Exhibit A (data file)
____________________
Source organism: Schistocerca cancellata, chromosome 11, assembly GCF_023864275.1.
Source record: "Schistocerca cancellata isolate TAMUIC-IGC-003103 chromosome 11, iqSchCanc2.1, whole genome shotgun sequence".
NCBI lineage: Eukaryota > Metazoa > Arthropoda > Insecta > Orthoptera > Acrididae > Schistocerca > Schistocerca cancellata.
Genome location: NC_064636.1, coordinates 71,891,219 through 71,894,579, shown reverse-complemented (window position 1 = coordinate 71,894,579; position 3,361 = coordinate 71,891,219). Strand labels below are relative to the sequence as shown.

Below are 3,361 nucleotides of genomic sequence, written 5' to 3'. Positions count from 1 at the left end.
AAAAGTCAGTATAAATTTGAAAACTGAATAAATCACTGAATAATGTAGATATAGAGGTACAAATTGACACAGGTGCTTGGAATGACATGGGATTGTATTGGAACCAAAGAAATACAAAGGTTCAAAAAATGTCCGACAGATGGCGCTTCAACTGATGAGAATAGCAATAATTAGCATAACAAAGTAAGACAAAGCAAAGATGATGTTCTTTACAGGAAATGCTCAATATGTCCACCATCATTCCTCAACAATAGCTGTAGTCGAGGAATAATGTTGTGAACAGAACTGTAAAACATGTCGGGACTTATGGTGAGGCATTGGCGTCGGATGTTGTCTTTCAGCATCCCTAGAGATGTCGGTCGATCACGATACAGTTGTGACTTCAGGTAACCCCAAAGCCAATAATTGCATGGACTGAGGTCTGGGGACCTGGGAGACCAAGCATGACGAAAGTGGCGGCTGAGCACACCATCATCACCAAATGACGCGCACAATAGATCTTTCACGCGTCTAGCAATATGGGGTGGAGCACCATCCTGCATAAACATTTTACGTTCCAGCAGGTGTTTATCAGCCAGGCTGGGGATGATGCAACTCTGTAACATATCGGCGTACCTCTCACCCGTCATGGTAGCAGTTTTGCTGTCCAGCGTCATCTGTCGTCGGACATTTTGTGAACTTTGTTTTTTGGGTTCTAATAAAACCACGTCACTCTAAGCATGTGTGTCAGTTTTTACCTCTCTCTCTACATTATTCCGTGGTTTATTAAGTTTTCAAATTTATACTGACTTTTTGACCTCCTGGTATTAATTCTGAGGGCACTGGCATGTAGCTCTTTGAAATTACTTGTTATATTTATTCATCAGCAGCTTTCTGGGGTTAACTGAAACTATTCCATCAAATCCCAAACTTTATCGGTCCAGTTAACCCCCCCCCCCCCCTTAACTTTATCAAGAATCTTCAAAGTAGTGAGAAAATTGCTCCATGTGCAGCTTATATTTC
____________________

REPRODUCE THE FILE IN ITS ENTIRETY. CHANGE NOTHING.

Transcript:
Source organism: Schistocerca cancellata, chromosome 11, assembly GCF_023864275.1.
Source record: "Schistocerca cancellata isolate TAMUIC-IGC-003103 chromosome 11, iqSchCanc2.1, whole genome shotgun sequence".
NCBI lineage: Eukaryota > Metazoa > Arthropoda > Insecta > Orthoptera > Acrididae > Schistocerca > Schistocerca cancellata.
Genome location: NC_064636.1, coordinates 71,891,219 through 71,894,579, shown reverse-complemented (window position 1 = coordinate 71,894,579; position 3,361 = coordinate 71,891,219). Strand labels below are relative to the sequence as shown.

Below are 3,361 nucleotides of genomic sequence, written 5' to 3'. Positions count from 1 at the left end.
AAAAGTCAGTATAAATTTGAAAACTGAATAAATCACTGAATAATGTAGATATAGAGGTACAAATTGACACAGGTGCTTGGAATGACATGGGATTGTATTGGAACCAAAGAAATACAAAGGTTCAAAAAATGTCCGACAGATGGCGCTTCAACTGATGAGAATAGCAATAATTAGCATAACAAAGTAAGACAAAGCAAAGATGATGTTCTTTACAGGAAATGCTCAATATGTCCACCATCATTCCTCAACAATAGCTGTAGTCGAGGAATAATGTTGTGAACAGAACTGTAAAACATGTCGGGACTTATGGTGAGGCATTGGCGTCGGATGTTGTCTTTCAGCATCCCTAGAGATGTCGGTCGATCACGATACAGTTGTGACTTCAGGTAACCCCAAAGCCAATAATTGCATGGACTGAGGTCTGGGGACCTGGGAGACCAAGCATGACGAAAGTGGCGGCTGAGCACACCATCATCACCAAATGACGCGCACAATAGATCTTTCACGCGTCTAGCAATATGGGGTGGAGCACCATCCTGCATAAACATTTTACGTTCCAGCAGGTGTTTATCAGCCAGGCTGGGGATGATGCAACTCTGTAACATATCGGCGTACCTCTCACCCGTCATGGTAGCAGTTTTGCTGTCCAGCGTCATCTGTCGTCGGACATTTTGTGAACTTTGTTTTTTGGGTTCTAATAAAACCACGTCACTCTAAGCATGTGTGTCAGTTTTTACCTCTCTCTCTACATTATTCCGTGGTTTATTAAGTTTTCAAATTTATACTGACTTTTTGACCTCCTGGTATTAATTCTGAGGGCACTGGCATGTAGCTCTTTGAAATTACTTGTTATATTTATTCATCAGCAGCTTTCTGGGGTTAACTGAAACTATTCCATCAAATCCCAAACTTTATCGGTCCAGTTAACCCCCCCCCCCCCCTTAACTTTATCAAGAATCTTCAAAGTAGTGAGAAAATTGCTCCATGTGCAGCTTATATTTC